By Abigail Vega
As I write this, it’s midnight and Alex, Amanda, Maya and I are packed in a white SUV driving north on US 281 from our first two performances of the Luna Unlaced tour in the Rio Grande Valley. My dad, formally known as USAF Col. GB Vega, now known as Donut Cat, is driving, mostly because we’re too tired to drive and also because he officially elected himself as our Rio Grande Valley Tour Manager before we left on Tuesday morning.
We’re keeping our eyes peeled for an IHOP; Donut Cat desperately needs coffee to get through the rest of the five hour drive back to San Antonio, where we will sleep for a few hours before heading to Austin for our third show. After the past 36 hours we had, we’re really going to need it.
Yesterday morning, we set out for Edinburg, TX, about 20 miles north of Reynosa, Mexico for our first show. We intended to leave around 10am, but by the time we printed the programs, packed the cookies and burned our CDs, it was nearly noon. My dad was patient though, which must have been tough. (Managing 10,000 armed troops federally declared state of emergency ain’t nothing compared to managing four of the Ladies of Luna and their excessive luggage.) We made it to Edinburg by 4:30pm and made our way to the University of Texas Pan-American, where our show was set up by the marvelous Marci McMahon. We met with some of the Latino Theatre students and watched a dress rehearsal of their next show, PACHANGA! (Live mariachi band! Lots of dancing! Projector screens!) We then went home (donated by the very kind Melynda Nuss) and started to panic. We had two shows the next day. We’re we ready? What if no one came? What if they didn’t like it?
Donut Cat wasn’t helpful with the last question. “Maybe you should consider taking some of the scenes out,” he suggested. “These people…you know how they are. You don’t want to alienate them.”
My dad is from Harlingen, TX, about a 15 minute drive from Edinburgh and San Benito. He left the Valley the day after he graduated from high school, and never looked back. Many of his sisters, my aunts, were coming to the shows. Most of them don’t speak to each other, and sometimes, they will go months without speaking to my dad. The divide between them is sometimes hard to cross – my dad was the first one to graduate from college, the first one to get a Masters, the first one to marry someone who wasn’t Latino. His perception of the Valley is very colored by his experiences with his family, and up until this point, I shared the same perceptions.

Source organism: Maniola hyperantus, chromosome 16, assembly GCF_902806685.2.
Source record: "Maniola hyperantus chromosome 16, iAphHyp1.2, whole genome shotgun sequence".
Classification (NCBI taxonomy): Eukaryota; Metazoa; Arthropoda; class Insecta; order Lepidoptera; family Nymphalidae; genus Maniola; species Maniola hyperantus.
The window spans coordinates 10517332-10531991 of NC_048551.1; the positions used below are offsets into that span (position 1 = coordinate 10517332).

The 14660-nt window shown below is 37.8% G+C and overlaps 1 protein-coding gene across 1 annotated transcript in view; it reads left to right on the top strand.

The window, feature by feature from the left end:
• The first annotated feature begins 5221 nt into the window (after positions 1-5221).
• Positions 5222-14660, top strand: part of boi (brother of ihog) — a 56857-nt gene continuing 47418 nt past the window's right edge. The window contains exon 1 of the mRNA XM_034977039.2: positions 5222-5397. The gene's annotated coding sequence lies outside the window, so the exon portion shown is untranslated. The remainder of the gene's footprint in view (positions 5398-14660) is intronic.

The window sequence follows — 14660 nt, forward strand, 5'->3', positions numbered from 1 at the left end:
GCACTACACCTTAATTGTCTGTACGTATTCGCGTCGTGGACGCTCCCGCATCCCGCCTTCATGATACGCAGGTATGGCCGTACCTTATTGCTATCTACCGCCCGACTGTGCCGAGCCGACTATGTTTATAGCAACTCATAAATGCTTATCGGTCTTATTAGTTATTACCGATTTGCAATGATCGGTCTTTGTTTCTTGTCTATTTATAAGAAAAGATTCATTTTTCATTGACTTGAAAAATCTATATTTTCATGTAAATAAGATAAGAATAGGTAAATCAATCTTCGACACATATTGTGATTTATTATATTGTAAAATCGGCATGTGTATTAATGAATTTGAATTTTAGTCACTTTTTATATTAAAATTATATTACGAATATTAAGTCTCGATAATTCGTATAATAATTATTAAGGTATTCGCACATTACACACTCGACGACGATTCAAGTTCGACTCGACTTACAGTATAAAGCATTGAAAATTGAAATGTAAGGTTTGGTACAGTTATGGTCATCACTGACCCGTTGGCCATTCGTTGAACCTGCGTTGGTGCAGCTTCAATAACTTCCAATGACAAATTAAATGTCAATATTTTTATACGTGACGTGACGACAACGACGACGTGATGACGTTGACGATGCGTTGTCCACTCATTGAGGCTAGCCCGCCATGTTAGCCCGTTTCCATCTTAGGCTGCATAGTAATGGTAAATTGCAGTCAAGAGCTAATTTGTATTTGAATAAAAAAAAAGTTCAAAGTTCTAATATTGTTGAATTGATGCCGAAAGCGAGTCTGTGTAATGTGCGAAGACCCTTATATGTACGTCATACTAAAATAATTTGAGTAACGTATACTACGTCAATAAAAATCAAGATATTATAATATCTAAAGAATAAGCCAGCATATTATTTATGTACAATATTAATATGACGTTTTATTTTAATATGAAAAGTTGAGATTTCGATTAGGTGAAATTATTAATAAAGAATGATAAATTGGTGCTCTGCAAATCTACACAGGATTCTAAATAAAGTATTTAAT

“They’re more conservative. They’re more rural. They won’t get it. Take out the scene with the vagina.”
To be honest, we thought about it. After all, isn’t it our responsibility to curate the experience for them? If they hate the show, how can they be touched by the content? How can they hear the messages we have if they’re distracted or put off by the F word? And what if we did alienate them with ‘Crikey, A Vagina!’ or ‘Kinky’?
At the last minute, we decided to let the show go untouched. We would treat this audience like every other audience we’re going to encounter. We would indicate which scenes contained “adult content,” but ultimately, we would let them decide what they wanted to see. We were nervous. We were stressed. But we had to give them the same power we were going to give everyone else.
And after all that, there was no trouble at all. Both of the audiences picked the DIRTIEST SCENES AND LOVED IT. We packed the UTPA Student Union Theatre in Edinburg and the Narciso Martinez Cultural Arts Center in San Benito, and during both performances, they laughed and cried. They stayed behind for the talk backs and kept asking questions. We sold out of CDs and cookies, and made more in individual donations than we ever had at any Luna show ever. A seventy year old woman extended her shaky palm and handed me a sweaty five dollar bill she had obviously been holding for a while. “I couldn’t stop laughing,” she tells me with tears in her eyes. “Keep doing this.” A younger woman who writes erotic poetry comes to talk to us. “Thank you for coming,” she says. “We need work like yours down here. We just don’t have it.”
And in the middle of all of this, I see my dad. He’s in the back, videotaping the show for the archives. He’s pulling double duty – collecting donation envelopes from people and selling our Luna cookies. He looks distracted now, but during the show, I watched him. I saw him watching the people he thought he knew, his old barrio, the community he left behind almost fifty years ago, actively change. He saw them laugh about Match.com and TSA agents and wipe tears away during a scene about deportation. He heard the insightful questions they asked, and was there when the show organizers had to ask the audience to clear the space because they didn’t want to leave, they wanted to keep sharing their stories with us…
So now, as he drives down the highway, he’s a different man. I think I’ve experienced something really special; I’ve seen my work change my 65 year old father, and I wasn’t even trying. Who would’ve thought – from tour manager to devoted fan? I guess we’ll have to wait on that one. It may be too soon to tell.
My dad breaks the silence in the car. “You guys going to be okay to drive to Austin tomorrow? Because if you need me…”
Maybe it’s not too soon 😉